It is entirely within the power of the Indonesian government to obtain a good economic deal with regard to foreign exploitation of its raw products. Other countries already insist on getting a good deal for their raw products. All that the Indonesian government would have to do is license only foreign companies that meet accepted international standards for managing fisheries and forests, and insist that most of the added value of Indonesian forest products be added in Indonesia rather than in Japan or China or Taiwan or Malaysia. Sadly for Indonesia, this is not happening at present.

The Five-Point Framework

In assessing whether a country is succeeding or failing at solving its major problems, I go through a checklist of five sets of factors: human impacts on environmental resources; climate change; effects of friendly trade partners; effects of hostile neighbors, and a country’s social, political and economic conditions that either help or hurt the country in recognizing and solving its problems.

Of these five factors, it seems four are critical for Indonesia. The one that is not critical – at least at present – is hostile neighbors. Although Indonesia has had problems with other countries in the past, that’s not the case today.

But the other factors all apply to Indonesia. With regard to the first factor, I mentioned above the overexploitation and decline of Indonesia’s rich forests and fisheries. Climate change affects Indonesia, especially through the harmful effects of global warming on the country’s rich reefs and through the increased frequency of extreme climate events such as cyclones, droughts and floods.

Friendly trade partners are another problem: Indonesia has friendly relations with Japan, China, Taiwan and Malaysia, but those countries are now partly the cause of the problems in Indonesia’s fisheries and forests.

Finally, as regards the fifth factor, political considerations in Indonesia are important for understanding why the economy and the people enjoy only a small fraction of the benefits they would otherwise receive from the country’s fisheries and forests.

Societal Response

My experience is of conflicts of interest, of two types. One set of conflicts involves those I mentioned above, between international interests – which make money by exploiting Indonesian resources unsustainably and add most of the value outside the country – and Indonesia’s own interest.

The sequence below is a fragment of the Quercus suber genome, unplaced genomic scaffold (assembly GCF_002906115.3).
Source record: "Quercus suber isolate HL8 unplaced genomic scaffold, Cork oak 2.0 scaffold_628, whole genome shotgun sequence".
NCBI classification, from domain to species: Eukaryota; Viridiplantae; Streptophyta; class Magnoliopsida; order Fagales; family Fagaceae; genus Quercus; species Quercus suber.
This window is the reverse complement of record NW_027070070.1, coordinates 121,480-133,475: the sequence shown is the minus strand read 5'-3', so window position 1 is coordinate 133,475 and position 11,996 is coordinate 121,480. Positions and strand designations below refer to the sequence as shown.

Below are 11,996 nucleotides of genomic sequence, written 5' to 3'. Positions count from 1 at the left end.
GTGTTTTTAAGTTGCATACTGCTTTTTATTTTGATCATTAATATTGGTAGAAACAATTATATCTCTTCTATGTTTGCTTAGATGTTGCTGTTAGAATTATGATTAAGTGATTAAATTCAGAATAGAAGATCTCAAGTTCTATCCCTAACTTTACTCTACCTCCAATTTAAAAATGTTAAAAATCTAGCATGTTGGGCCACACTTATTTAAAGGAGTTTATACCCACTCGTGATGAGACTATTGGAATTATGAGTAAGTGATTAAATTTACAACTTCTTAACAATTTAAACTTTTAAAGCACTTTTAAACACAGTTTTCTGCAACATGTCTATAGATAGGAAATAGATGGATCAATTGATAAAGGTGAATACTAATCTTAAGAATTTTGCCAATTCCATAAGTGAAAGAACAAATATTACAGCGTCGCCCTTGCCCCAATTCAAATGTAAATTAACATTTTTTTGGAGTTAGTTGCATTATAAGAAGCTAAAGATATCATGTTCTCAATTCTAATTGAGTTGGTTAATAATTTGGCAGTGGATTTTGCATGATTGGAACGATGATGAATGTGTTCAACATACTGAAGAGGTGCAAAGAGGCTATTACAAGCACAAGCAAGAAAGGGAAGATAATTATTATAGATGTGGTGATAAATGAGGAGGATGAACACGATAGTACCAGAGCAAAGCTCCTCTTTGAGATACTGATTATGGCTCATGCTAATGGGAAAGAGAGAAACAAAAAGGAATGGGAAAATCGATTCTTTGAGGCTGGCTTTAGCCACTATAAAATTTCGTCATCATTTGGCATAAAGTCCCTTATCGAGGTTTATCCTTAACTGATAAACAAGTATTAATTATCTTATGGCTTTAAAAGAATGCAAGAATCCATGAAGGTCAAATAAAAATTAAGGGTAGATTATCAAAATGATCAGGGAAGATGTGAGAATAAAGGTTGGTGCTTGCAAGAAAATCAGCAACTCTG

The other set of conflicts is between short-term and long-term interests within Indonesia itself: many Indonesians, just like many other people around the world, pursue short-term interests to the detriment of long-term ones. An extreme example is the use of dynamite fishing in coral reefs. This yields more fish for sale in the short run, but destroys the reef and hence reduces potential fishery income in the long run.

Factors for hope

At least four sets of factors make me hopeful. One was the serious discussion of climate change that took place in Copenhagen and is expected to continue elsewhere. The second is the role of big businesses, not all of which are destructive: some international corporations have been major forces for hope for the world’s future, by managing resources sustainably.

A third factor for hope is the recent change in attitudes about environmental issues in my country, the United States, which under the Bush administration pursued shamefully ignorant and destructive environmental policies. It’s also a promising sign that the Chinese government is taking some, but not all, environmental problems seriously.

Finally, a factor for hope is exemplified by The Jakarta Post – by which I mean not just the Post itself, but world media in general. Thanks to the Post and other media, including newspapers, TV, radio and the Internet, people in one part of the world can quickly learn about what is happening in other parts.

I shall never forget being at a small, remote airport in the Indonesian province of Maluku, where passengers could watch TV while waiting for their plane. And playing on the screen while I was there was a Michael Jackson video! While the late Michael Jackson is enjoyable, there are other things one can see on TV may be more important for understanding what is going on in the rest of the world.

As a result of the Post and other media, Indonesians now have the means to understand what’s going on in other countries. Some of those things are good and admirable, and some are terrible and destructive. Through the Post and other media, you have the opportunity to watch and learn from and imitate the policies of other countries that you believe promote long-term economic success, and you also have the opportunity to see destructive things that other countries are doing and you can avoid repeating those same mistakes in Indonesia.